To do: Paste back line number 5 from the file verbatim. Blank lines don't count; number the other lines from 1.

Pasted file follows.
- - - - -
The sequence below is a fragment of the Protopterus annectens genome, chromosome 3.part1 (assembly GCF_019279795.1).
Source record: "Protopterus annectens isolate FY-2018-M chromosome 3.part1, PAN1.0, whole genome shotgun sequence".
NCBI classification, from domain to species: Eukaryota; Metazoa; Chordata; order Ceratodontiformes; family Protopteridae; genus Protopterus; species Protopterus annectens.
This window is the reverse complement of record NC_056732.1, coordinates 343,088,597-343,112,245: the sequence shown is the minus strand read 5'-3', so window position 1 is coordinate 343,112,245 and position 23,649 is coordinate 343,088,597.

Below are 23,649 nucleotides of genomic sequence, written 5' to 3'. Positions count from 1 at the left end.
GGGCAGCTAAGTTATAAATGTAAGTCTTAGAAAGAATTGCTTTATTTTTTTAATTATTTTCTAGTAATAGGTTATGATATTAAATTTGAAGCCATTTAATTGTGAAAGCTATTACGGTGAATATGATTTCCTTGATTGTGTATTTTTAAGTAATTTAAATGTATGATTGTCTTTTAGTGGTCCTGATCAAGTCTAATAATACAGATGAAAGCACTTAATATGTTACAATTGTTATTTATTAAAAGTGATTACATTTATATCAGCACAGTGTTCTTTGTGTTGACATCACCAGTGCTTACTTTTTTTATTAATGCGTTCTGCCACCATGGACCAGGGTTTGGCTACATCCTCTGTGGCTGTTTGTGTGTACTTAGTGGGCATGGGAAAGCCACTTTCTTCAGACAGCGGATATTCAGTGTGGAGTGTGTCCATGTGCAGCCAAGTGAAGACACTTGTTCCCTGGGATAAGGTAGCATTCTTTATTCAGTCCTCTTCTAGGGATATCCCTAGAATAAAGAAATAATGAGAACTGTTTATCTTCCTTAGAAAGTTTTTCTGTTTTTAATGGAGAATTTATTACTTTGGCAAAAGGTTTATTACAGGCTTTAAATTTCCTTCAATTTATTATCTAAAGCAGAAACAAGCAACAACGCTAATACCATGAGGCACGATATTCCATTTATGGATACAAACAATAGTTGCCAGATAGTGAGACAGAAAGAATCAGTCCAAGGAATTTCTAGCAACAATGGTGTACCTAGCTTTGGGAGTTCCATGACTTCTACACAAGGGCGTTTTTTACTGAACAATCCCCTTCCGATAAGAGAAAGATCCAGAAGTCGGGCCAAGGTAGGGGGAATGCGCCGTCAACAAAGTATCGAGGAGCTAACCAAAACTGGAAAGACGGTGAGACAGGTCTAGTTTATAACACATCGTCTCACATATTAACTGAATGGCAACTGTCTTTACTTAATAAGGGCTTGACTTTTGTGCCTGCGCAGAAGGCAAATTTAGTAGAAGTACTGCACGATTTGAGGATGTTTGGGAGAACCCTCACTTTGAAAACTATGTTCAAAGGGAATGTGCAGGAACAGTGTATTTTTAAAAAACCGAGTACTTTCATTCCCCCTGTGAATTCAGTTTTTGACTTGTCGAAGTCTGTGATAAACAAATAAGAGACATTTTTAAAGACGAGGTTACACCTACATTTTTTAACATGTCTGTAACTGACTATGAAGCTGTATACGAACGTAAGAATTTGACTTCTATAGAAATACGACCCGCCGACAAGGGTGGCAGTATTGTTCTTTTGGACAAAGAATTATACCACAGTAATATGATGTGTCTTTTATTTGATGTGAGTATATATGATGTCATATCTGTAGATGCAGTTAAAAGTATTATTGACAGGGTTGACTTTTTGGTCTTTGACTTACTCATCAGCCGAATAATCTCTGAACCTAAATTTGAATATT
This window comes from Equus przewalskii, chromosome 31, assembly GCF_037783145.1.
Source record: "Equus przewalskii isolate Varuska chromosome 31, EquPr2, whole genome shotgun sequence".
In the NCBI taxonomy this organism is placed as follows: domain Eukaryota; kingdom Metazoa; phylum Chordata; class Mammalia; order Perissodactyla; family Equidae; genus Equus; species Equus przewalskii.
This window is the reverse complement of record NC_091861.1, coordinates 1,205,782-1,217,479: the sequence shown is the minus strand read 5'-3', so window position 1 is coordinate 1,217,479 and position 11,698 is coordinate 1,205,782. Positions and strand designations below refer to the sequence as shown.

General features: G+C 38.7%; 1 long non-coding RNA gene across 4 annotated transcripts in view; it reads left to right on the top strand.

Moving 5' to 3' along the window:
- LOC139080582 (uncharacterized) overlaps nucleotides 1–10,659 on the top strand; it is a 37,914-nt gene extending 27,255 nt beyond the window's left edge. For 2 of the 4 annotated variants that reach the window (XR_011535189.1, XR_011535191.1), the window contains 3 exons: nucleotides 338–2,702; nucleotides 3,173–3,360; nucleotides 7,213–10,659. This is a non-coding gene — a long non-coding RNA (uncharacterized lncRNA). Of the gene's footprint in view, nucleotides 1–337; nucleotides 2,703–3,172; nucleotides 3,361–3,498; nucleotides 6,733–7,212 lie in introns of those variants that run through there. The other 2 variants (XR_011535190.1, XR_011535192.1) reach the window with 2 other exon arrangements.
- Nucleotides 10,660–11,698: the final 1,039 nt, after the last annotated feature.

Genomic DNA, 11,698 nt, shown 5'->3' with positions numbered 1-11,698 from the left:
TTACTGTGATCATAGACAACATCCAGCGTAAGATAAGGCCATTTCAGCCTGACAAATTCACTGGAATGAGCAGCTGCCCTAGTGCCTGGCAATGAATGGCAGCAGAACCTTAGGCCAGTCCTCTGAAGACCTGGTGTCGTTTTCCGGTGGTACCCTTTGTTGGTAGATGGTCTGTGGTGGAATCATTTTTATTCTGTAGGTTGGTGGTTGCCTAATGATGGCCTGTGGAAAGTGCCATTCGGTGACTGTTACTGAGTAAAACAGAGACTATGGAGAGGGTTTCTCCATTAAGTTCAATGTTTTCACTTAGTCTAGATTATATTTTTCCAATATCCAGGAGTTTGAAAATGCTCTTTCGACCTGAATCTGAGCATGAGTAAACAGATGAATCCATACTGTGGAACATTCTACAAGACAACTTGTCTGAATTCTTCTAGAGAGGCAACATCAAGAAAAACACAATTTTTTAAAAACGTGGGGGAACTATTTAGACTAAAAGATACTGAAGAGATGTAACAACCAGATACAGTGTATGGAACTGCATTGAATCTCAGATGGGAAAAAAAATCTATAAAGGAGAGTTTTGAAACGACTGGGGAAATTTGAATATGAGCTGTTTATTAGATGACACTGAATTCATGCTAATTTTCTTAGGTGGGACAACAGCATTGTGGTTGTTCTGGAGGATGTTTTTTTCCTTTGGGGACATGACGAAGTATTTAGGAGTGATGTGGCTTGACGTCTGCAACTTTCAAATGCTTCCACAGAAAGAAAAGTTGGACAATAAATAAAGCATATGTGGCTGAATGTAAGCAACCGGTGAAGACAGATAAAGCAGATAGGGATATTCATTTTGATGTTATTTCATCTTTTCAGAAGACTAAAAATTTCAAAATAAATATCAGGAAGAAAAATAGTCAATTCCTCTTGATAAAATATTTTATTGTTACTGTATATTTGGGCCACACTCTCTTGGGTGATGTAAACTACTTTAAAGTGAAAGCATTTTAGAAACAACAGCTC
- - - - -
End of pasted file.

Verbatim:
Below are 23,649 nucleotides of genomic sequence, written 5' to 3'. Positions count from 1 at the left end.